...failure to arbitrate divests a trial court of jurisdiction over a breach of contract claim."); Hanslin Builders, Inc. v. Britt Dev. Corp., 15 Mass. App.Ct. 319, 445 N.E.2d 188, 190 (1983) ("It is well settled that a clause providing for the resolution by arbitration of disputes arising unde......
  • Home Gas Corp. of Massachusetts, Inc. v. Walter's of Hadley, Inc.
    • United States
    • United States State Supreme Judicial Court of Massachusetts Supreme Court
    • January 11, 1989
    ...1, 14, 184 N.E. 279 (1933) (both decided before adoption of Uniform Arbitration Act). See also Hanslin Builders, Inc. v. Britt Dev. Corp., 15 Mass.App.Ct. 319, 321-322, 445 N.E.2d 188 (1983) (decided after adoption of Uniform Arbitration A court, thus, must consider "what set of facts will ......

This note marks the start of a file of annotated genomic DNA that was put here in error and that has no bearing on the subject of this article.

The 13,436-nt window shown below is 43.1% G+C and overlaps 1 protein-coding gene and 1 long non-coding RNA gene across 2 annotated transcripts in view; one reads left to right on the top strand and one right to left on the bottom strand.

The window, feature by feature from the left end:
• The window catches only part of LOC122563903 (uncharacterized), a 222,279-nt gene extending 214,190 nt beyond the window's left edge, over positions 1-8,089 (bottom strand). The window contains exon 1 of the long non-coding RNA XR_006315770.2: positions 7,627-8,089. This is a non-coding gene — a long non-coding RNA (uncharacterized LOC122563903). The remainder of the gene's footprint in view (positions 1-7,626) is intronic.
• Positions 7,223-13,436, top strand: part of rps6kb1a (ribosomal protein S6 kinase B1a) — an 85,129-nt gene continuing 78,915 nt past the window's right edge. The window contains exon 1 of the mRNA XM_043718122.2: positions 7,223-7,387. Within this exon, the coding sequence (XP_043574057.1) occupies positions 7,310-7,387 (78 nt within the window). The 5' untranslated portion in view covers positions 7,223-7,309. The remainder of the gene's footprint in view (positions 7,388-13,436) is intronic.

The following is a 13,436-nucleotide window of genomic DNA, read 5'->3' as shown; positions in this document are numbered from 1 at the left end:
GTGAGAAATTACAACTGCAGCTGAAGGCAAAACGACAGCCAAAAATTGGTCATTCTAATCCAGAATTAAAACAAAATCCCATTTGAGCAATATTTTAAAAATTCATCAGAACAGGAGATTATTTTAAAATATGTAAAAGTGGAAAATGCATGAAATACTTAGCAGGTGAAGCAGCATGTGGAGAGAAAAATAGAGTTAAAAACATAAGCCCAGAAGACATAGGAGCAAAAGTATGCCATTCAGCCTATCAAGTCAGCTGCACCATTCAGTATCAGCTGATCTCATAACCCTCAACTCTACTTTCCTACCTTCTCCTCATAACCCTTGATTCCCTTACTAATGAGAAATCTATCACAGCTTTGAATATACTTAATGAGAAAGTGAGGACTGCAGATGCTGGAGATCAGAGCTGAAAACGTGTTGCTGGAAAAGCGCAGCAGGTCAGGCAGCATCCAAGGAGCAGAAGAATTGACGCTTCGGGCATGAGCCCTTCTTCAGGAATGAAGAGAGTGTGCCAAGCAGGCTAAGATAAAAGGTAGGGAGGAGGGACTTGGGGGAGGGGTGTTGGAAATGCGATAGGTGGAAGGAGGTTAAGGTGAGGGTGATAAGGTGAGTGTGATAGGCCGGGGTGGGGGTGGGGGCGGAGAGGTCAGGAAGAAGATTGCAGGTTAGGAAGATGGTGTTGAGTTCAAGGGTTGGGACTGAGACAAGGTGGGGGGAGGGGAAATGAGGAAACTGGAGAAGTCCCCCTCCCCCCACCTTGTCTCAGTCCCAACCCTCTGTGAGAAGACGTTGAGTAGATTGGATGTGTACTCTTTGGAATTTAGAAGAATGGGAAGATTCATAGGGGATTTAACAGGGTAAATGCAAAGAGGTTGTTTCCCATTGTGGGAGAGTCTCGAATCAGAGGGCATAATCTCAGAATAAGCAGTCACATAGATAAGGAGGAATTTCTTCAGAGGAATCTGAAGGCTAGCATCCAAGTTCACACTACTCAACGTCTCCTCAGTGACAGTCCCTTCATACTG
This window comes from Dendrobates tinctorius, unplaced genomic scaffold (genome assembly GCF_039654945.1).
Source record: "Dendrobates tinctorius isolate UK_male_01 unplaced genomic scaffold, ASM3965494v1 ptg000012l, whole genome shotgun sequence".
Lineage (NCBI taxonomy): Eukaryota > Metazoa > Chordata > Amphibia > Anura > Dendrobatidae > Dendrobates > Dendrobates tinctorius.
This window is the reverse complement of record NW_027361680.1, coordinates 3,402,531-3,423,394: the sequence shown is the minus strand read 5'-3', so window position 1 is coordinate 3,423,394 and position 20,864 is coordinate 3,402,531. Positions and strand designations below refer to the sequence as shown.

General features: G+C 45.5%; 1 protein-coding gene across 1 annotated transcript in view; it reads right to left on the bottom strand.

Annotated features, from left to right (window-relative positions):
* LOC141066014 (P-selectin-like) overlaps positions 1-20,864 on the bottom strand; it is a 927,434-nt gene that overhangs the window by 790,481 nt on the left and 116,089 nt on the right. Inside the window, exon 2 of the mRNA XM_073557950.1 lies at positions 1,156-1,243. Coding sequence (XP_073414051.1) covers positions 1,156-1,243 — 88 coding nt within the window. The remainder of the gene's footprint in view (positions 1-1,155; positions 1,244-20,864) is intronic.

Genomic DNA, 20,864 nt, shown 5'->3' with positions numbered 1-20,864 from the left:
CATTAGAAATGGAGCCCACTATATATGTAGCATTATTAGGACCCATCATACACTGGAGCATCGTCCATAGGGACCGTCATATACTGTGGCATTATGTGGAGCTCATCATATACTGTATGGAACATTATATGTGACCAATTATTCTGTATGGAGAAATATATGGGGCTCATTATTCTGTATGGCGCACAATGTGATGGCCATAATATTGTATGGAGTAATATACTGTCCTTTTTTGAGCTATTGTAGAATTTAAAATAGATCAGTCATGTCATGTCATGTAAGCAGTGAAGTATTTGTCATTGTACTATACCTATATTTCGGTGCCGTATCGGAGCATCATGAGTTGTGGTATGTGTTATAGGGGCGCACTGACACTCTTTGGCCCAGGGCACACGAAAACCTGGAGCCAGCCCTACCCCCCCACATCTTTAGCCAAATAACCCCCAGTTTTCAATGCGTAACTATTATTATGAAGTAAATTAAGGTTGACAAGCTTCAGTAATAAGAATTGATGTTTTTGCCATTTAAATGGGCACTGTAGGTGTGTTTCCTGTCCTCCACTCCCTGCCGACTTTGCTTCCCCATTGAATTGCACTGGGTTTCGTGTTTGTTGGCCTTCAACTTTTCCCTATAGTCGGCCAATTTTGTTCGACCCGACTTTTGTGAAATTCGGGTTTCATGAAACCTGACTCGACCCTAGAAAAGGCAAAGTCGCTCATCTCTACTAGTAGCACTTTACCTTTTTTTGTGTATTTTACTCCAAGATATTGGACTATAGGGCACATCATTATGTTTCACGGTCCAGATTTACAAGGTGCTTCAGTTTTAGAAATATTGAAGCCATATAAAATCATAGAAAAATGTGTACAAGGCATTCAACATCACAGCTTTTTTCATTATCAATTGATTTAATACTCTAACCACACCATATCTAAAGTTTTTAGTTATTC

• Borah v. McCandless
    • United States
    • Idaho Supreme Court
    • April 2, 2009
    ...failure to arbitrate divests a trial court of jurisdiction over a breach of contract claim."); Hanslin Builders, Inc. v. Britt Dev. Corp., 15 Mass. App.Ct. 319, 445 N.E.2d 188, 190 (1983) ("It is well settled that a clause providing for the resolution by arbitration of disputes arising unde......
  • Bishara v. Brown, Daltas & Associates, Inc.
    • United States
    • Appeals Court of Massachusetts
    • December 19, 1985
    ...Arabia. The judge denied the motion, and the defendant appealed. See G.L. c. 251, § 18(a)(1); Hanslin Builders, Inc. v. Britt Development Corp., 15 Mass.App. 319, 322, 445 N.E.2d 188 (1983). The plaintiff, citing J. Dunn & Sons, Inc. v. Paragon House of New England, Inc., 110 N.H. 215, 265 ......